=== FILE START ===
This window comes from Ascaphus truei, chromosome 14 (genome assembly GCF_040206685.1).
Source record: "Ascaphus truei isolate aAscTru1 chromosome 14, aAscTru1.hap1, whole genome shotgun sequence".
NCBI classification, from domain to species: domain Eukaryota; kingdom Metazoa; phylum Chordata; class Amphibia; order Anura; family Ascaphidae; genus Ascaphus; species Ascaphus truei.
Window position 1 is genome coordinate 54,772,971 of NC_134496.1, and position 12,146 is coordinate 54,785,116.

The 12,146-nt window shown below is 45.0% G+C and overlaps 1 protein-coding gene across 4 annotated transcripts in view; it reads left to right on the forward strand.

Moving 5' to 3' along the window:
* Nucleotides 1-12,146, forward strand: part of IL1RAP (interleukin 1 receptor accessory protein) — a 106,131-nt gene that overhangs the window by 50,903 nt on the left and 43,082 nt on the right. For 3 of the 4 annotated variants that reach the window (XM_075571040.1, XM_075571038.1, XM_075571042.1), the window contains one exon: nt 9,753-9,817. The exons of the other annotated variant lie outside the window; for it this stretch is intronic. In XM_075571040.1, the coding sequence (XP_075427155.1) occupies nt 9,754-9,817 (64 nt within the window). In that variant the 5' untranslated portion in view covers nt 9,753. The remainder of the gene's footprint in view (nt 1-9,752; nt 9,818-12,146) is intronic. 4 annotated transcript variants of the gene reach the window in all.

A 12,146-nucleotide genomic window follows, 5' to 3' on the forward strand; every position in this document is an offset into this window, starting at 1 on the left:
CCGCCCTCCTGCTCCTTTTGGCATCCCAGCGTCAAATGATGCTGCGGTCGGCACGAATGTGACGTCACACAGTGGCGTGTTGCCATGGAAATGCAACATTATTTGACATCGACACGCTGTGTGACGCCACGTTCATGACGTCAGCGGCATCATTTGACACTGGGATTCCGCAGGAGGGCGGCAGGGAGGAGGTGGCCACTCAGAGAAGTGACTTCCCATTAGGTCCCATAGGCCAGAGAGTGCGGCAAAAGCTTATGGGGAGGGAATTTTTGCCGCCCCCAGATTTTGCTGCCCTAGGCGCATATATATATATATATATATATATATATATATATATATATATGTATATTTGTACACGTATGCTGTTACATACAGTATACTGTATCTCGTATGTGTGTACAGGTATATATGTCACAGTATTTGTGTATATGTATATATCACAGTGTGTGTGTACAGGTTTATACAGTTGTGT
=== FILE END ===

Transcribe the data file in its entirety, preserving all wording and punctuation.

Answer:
This window comes from Ascaphus truei, chromosome 14 (genome assembly GCF_040206685.1).
Source record: "Ascaphus truei isolate aAscTru1 chromosome 14, aAscTru1.hap1, whole genome shotgun sequence".
NCBI classification, from domain to species: domain Eukaryota; kingdom Metazoa; phylum Chordata; class Amphibia; order Anura; family Ascaphidae; genus Ascaphus; species Ascaphus truei.
Window position 1 is genome coordinate 54,772,971 of NC_134496.1, and position 12,146 is coordinate 54,785,116.

The 12,146-nt window shown below is 45.0% G+C and overlaps 1 protein-coding gene across 4 annotated transcripts in view; it reads left to right on the forward strand.

Moving 5' to 3' along the window:
* Nucleotides 1-12,146, forward strand: part of IL1RAP (interleukin 1 receptor accessory protein) — a 106,131-nt gene that overhangs the window by 50,903 nt on the left and 43,082 nt on the right. For 3 of the 4 annotated variants that reach the window (XM_075571040.1, XM_075571038.1, XM_075571042.1), the window contains one exon: nt 9,753-9,817. The exons of the other annotated variant lie outside the window; for it this stretch is intronic. In XM_075571040.1, the coding sequence (XP_075427155.1) occupies nt 9,754-9,817 (64 nt within the window). In that variant the 5' untranslated portion in view covers nt 9,753. The remainder of the gene's footprint in view (nt 1-9,752; nt 9,818-12,146) is intronic. 4 annotated transcript variants of the gene reach the window in all.

A 12,146-nucleotide genomic window follows, 5' to 3' on the forward strand; every position in this document is an offset into this window, starting at 1 on the left:
CCGCCCTCCTGCTCCTTTTGGCATCCCAGCGTCAAATGATGCTGCGGTCGGCACGAATGTGACGTCACACAGTGGCGTGTTGCCATGGAAATGCAACATTATTTGACATCGACACGCTGTGTGACGCCACGTTCATGACGTCAGCGGCATCATTTGACACTGGGATTCCGCAGGAGGGCGGCAGGGAGGAGGTGGCCACTCAGAGAAGTGACTTCCCATTAGGTCCCATAGGCCAGAGAGTGCGGCAAAAGCTTATGGGGAGGGAATTTTTGCCGCCCCCAGATTTTGCTGCCCTAGGCGCATATATATATATATATATATATATATATATATATATATATATGTATATTTGTACACGTATGCTGTTACATACAGTATACTGTATCTCGTATGTGTGTACAGGTATATATGTCACAGTATTTGTGTATATGTATATATCACAGTGTGTGTGTACAGGTTTATACAGTTGTGT